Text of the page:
I’m not in the industry, but I am familiar with this form of pricing … so, some clarification.
It’s not price fixing, and it’s not illegal. (I still don’t like it, but they are not breaking the law).
Price Fixing is when 2 competitors get together and agree to price at a certain level.
In this instance, it is the manufacturer prescribing a Minimum Price. If the retailer does not agree to sell the products at the minimum price, the manufacturer may legally stop doing business with that retailer – as long as that policy is in place for all other retailers in the same “class of business.”
And there’s the rub … a manufacturer may distinguish between brick & Mortar stores and online businesses. AS long as they treat all retailers in the same class equally, they are not breaking the law. So if they will no longer sell to Sarahsyarns because she was selling at a lower than minimum price, they must enforce that policy with all other internet stores – but they can allow brick & mortar stores to discount, because that could be considered a different ‘class’ of retailer. As long as they allow all bricks & Mortar stores to discount, they are in the clear.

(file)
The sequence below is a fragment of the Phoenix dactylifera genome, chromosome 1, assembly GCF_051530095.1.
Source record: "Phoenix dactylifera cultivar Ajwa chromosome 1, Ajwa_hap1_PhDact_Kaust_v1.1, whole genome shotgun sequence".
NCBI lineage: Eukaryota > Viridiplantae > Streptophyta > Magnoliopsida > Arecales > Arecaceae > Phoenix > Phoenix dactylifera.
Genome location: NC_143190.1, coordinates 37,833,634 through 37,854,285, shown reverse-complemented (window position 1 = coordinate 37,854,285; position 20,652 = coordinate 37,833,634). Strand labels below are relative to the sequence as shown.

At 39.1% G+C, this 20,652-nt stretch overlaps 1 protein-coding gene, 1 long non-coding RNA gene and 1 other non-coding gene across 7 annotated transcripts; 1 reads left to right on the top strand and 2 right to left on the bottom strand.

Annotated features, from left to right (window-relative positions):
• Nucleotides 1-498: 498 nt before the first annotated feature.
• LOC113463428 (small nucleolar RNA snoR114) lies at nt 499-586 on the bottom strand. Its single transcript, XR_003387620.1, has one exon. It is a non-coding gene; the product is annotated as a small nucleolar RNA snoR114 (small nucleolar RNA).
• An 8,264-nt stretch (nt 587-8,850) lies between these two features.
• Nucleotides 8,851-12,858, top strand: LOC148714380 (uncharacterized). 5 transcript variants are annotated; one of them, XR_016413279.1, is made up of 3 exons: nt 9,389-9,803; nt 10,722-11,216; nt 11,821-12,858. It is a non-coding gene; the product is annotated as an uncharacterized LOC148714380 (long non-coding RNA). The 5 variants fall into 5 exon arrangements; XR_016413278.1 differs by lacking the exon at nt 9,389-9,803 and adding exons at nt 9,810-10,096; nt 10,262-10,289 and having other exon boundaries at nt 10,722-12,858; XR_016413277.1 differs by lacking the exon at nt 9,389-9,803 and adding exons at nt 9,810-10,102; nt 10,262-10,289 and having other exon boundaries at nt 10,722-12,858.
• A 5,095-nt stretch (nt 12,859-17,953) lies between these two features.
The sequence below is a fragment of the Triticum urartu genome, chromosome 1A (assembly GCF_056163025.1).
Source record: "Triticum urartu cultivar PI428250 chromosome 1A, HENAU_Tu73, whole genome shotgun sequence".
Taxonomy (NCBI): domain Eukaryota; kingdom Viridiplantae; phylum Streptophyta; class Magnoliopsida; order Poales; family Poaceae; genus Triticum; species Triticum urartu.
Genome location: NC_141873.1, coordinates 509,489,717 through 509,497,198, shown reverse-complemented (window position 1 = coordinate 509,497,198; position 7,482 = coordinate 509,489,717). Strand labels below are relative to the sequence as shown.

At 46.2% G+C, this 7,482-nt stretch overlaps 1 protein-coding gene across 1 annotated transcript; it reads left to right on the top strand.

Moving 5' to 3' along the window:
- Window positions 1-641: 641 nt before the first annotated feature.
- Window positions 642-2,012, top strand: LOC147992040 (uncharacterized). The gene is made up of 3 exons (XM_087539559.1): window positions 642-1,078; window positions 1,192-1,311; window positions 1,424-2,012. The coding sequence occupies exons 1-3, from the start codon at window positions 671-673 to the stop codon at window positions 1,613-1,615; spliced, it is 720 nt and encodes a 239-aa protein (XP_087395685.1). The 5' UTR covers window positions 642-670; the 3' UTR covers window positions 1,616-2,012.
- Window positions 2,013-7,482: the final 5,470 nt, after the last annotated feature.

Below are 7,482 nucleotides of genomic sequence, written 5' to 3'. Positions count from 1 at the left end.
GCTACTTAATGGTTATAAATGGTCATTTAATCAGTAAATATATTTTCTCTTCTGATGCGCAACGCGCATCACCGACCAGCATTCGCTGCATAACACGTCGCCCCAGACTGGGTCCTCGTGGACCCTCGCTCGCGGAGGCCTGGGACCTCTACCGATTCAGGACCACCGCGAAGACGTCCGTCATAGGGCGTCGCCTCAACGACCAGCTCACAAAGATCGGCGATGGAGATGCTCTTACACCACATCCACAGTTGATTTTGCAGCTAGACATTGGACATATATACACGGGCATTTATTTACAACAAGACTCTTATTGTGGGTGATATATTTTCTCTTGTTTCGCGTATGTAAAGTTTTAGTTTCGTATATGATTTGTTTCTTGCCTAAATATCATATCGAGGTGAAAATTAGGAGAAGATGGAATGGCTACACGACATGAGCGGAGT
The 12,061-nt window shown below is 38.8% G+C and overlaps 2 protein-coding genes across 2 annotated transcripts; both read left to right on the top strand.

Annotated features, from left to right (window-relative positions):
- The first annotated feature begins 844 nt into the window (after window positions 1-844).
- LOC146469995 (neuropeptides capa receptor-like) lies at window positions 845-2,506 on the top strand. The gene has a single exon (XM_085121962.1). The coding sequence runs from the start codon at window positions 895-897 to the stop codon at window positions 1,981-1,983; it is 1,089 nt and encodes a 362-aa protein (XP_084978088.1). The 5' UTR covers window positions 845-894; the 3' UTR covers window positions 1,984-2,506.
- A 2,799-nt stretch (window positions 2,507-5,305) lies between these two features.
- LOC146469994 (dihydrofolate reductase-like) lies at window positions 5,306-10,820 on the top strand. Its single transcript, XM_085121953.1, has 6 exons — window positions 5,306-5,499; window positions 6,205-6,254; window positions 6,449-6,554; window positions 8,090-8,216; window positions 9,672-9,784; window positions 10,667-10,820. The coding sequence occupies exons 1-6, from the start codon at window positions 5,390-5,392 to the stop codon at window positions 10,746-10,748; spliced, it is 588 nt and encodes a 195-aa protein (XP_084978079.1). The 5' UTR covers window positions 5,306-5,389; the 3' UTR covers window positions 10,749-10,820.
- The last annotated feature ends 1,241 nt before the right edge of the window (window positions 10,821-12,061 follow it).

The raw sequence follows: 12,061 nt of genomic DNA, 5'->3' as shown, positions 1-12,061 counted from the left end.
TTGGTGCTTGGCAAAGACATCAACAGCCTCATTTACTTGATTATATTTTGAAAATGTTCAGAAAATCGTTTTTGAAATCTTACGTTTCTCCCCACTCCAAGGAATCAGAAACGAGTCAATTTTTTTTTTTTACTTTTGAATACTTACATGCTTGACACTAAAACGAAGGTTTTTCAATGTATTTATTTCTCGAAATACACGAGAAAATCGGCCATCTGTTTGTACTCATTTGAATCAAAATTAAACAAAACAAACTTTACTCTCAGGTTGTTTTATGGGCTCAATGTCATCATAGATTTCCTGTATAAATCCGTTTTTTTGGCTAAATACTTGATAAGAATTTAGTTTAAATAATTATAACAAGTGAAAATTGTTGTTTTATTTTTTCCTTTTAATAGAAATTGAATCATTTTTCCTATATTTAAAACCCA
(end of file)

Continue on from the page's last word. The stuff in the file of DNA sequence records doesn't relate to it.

though it’s a new thing for yarn, it’s been happening for years in other industries – do you ever see Apple products discounted? You may see some creative ways to get around the fact, such as offering free shipping, or a Target gift card with purchase, but the Apple products are never discounted independently of Apple announcing a price cut.
Mostly, the companies do it to protect the integrity of their brand, or to protect their large brick & mortar retailers. I’m not sure why these small yarn companies would be engaging in such practices.